Student Multimedia Studio provides students work space, equipment

Sara Huebner

As the use of technology in the classroom rises, the Student Multimedia Studio on the first floor of the library has created a workstation to accommodate the increasing number of students who have laptops.

A university-wide plan is underway to require all students entering Kent State to own a laptop computer, and this plan will have a significant impact on the way students work and learn, said Gary Mote, Student Multimedia Studio manager and adjunct professor.

The recently developed workstation includes a scanner for scanning documents and photographs, a mini-DV/VHS combination video recorder and television monitor for capturing video.

An optical mouse, free drivers and software are also available. The station includes software to enable students to print wirelessly to each of the library’s information commons black-and-white and color printers.

“Students using the equipment in the laptop area receive the same high level of support from the SMS Multimedia Consultants as students using the SMS equipment and software on the desktop computers,” Mote said.

The SMS has other equipment and software to assist students with their course projects. Mote said students are able to do the following:

• Scan photographs, slides or film, then use them in PowerPoint and video presentations or start an archive of work for an e-Portfolio that may help land a job after graduation.

• Edit images or create animations using Photoshop, Image Ready or 3DS Max.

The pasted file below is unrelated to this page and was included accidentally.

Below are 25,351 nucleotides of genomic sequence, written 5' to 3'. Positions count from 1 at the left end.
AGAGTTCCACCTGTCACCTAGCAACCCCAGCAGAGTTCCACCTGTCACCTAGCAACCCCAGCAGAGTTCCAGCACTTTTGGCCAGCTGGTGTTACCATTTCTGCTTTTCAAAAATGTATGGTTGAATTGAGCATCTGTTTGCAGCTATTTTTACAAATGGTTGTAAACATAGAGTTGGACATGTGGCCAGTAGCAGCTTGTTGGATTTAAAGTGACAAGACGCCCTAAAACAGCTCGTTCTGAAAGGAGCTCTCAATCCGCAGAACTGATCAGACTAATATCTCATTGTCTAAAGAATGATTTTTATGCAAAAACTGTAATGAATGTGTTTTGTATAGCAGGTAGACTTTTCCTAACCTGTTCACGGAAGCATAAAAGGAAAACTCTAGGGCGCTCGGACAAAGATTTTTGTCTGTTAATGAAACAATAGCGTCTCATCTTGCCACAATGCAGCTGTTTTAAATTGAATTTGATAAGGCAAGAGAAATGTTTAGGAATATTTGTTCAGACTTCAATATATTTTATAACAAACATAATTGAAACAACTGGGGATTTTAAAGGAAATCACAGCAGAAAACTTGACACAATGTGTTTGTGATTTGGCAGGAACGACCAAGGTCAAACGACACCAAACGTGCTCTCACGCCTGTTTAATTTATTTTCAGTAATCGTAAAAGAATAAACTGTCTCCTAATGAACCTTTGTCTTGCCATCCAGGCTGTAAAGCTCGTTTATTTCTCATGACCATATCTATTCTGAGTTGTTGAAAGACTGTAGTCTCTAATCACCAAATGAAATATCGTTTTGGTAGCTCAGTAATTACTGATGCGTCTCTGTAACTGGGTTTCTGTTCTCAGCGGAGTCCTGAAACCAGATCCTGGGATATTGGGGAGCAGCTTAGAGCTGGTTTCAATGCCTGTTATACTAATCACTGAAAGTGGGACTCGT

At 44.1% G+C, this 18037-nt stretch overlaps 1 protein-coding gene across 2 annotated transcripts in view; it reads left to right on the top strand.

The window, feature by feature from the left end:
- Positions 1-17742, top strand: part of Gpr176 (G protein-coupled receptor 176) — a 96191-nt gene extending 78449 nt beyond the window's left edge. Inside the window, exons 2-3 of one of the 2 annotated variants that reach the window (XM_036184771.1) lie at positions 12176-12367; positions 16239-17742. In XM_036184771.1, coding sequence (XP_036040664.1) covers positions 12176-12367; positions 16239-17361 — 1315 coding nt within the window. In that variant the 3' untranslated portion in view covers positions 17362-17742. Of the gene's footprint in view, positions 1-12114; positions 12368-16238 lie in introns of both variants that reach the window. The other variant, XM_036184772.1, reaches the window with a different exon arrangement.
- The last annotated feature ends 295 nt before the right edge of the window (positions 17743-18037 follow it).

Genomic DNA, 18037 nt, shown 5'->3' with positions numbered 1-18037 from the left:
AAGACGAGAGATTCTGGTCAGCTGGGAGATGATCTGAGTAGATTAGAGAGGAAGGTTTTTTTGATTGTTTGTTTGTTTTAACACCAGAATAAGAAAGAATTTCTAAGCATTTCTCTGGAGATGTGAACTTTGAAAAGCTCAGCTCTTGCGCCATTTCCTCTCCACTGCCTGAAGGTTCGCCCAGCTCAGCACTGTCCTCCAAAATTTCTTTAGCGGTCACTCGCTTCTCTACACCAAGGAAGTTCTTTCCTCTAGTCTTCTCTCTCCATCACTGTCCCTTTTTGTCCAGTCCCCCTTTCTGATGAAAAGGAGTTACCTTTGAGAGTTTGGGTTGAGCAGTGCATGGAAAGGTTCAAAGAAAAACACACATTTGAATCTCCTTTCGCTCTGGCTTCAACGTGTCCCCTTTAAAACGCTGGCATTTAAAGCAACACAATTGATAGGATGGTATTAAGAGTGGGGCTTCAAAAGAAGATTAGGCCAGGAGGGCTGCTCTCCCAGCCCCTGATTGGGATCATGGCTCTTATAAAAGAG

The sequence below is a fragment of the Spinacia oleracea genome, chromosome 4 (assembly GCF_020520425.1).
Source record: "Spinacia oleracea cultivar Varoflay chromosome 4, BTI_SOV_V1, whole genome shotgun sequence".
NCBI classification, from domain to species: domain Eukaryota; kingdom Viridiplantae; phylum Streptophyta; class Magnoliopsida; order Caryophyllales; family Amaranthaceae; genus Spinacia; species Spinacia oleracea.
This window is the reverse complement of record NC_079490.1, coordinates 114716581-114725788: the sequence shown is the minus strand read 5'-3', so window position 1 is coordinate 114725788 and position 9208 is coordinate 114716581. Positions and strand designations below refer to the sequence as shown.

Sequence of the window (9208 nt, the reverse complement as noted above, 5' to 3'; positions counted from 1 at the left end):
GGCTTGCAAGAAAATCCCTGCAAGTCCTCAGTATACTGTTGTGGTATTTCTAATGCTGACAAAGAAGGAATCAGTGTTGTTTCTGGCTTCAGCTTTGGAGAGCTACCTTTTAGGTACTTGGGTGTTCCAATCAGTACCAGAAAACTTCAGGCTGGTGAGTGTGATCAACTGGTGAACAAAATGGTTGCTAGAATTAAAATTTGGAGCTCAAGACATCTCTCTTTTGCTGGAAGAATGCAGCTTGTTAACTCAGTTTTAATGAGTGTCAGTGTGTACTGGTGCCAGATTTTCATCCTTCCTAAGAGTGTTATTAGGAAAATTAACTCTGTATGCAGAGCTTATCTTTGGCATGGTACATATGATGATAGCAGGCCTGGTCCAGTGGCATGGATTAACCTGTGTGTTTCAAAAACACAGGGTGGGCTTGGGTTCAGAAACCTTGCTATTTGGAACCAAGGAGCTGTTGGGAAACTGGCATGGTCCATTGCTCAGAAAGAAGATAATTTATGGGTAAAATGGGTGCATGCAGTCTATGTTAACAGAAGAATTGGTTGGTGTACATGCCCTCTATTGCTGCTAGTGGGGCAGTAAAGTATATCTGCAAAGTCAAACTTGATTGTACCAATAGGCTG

• Create a PowerPoint or Web presentation, then burn it to a CD-R or upload it to the Web.

• Record a CD, VCD or DVD of data, video, audio or an entire presentation.

• Capture and edit digital video, record your voice or create original music in a private editing room. Add titles, effects, music and sound effects to the video, then output the finished production to videotape, stream it over the Web, insert it into a PowerPoint presentation or create a DVD.

• Get one-on-one help from one of the Multimedia Consultants. Consultants are available to show students how to use the SMS equipment or provide basic software instruction.

When the 2004-2005 school year started, Mote said he saw students coming into the lab and having a lot of problems with projects professors were giving them.

Professors asked Mote to come in and explain how to do the projects given to the students.

“The best thing to do is to get in the classroom and have a one-on-one with faculty,” Mote said. “But in most cases, I’m invited to go into the classroom, and I demonstrate, or students come here to the library for help.”

Nathan Gibson, sophomore exploratory major, said he recently used the area for the first time.

“It’s a pretty decent layout,” Gibson said.

He had one problem, however.

“I’m more familiar with working with Apple computers than with Dell,” Gibson said.

His project, a music mix for a talent show sponsored by The Dive, required him to ask for help from an SMS consultant.

Mote said he works in the SMS to help students. “I will work with faculty, but they have their own space to work,” Mote said. “I am here to help their students.”

Contact libraries and information reporter Sara Huebner at [email protected]